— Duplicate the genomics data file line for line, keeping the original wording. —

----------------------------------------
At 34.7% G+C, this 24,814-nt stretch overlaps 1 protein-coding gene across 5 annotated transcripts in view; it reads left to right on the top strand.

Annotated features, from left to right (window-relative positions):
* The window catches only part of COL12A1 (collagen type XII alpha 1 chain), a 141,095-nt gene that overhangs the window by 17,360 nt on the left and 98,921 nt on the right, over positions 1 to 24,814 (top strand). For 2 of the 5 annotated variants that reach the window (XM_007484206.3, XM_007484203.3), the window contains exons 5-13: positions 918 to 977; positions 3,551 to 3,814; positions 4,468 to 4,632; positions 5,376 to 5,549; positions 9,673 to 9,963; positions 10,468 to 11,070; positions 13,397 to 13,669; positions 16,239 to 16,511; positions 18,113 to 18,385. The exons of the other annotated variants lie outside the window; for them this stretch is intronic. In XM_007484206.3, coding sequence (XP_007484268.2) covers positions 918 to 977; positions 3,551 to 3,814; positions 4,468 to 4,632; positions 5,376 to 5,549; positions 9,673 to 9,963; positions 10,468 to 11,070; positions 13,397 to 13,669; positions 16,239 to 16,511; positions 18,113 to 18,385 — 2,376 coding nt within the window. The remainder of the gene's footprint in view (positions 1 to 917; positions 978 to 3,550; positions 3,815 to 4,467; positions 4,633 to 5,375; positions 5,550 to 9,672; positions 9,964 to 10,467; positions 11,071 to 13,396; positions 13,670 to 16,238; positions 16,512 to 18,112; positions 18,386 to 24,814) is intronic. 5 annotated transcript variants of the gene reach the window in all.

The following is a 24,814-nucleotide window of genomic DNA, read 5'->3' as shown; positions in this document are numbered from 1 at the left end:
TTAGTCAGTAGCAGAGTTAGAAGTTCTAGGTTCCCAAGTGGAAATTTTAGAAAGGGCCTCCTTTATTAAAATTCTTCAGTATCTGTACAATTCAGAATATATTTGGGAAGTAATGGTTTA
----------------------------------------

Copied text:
At 34.7% G+C, this 24,814-nt stretch overlaps 1 protein-coding gene across 5 annotated transcripts in view; it reads left to right on the top strand.

Annotated features, from left to right (window-relative positions):
* The window catches only part of COL12A1 (collagen type XII alpha 1 chain), a 141,095-nt gene that overhangs the window by 17,360 nt on the left and 98,921 nt on the right, over positions 1 to 24,814 (top strand). For 2 of the 5 annotated variants that reach the window (XM_007484206.3, XM_007484203.3), the window contains exons 5-13: positions 918 to 977; positions 3,551 to 3,814; positions 4,468 to 4,632; positions 5,376 to 5,549; positions 9,673 to 9,963; positions 10,468 to 11,070; positions 13,397 to 13,669; positions 16,239 to 16,511; positions 18,113 to 18,385. The exons of the other annotated variants lie outside the window; for them this stretch is intronic. In XM_007484206.3, coding sequence (XP_007484268.2) covers positions 918 to 977; positions 3,551 to 3,814; positions 4,468 to 4,632; positions 5,376 to 5,549; positions 9,673 to 9,963; positions 10,468 to 11,070; positions 13,397 to 13,669; positions 16,239 to 16,511; positions 18,113 to 18,385 — 2,376 coding nt within the window. The remainder of the gene's footprint in view (positions 1 to 917; positions 978 to 3,550; positions 3,815 to 4,467; positions 4,633 to 5,375; positions 5,550 to 9,672; positions 9,964 to 10,467; positions 11,071 to 13,396; positions 13,670 to 16,238; positions 16,512 to 18,112; positions 18,386 to 24,814) is intronic. 5 annotated transcript variants of the gene reach the window in all.

The following is a 24,814-nucleotide window of genomic DNA, read 5'->3' as shown; positions in this document are numbered from 1 at the left end:
TTAGTCAGTAGCAGAGTTAGAAGTTCTAGGTTCCCAAGTGGAAATTTTAGAAAGGGCCTCCTTTATTAAAATTCTTCAGTATCTGTACAATTCAGAATATATTTGGGAAGTAATGGTTTA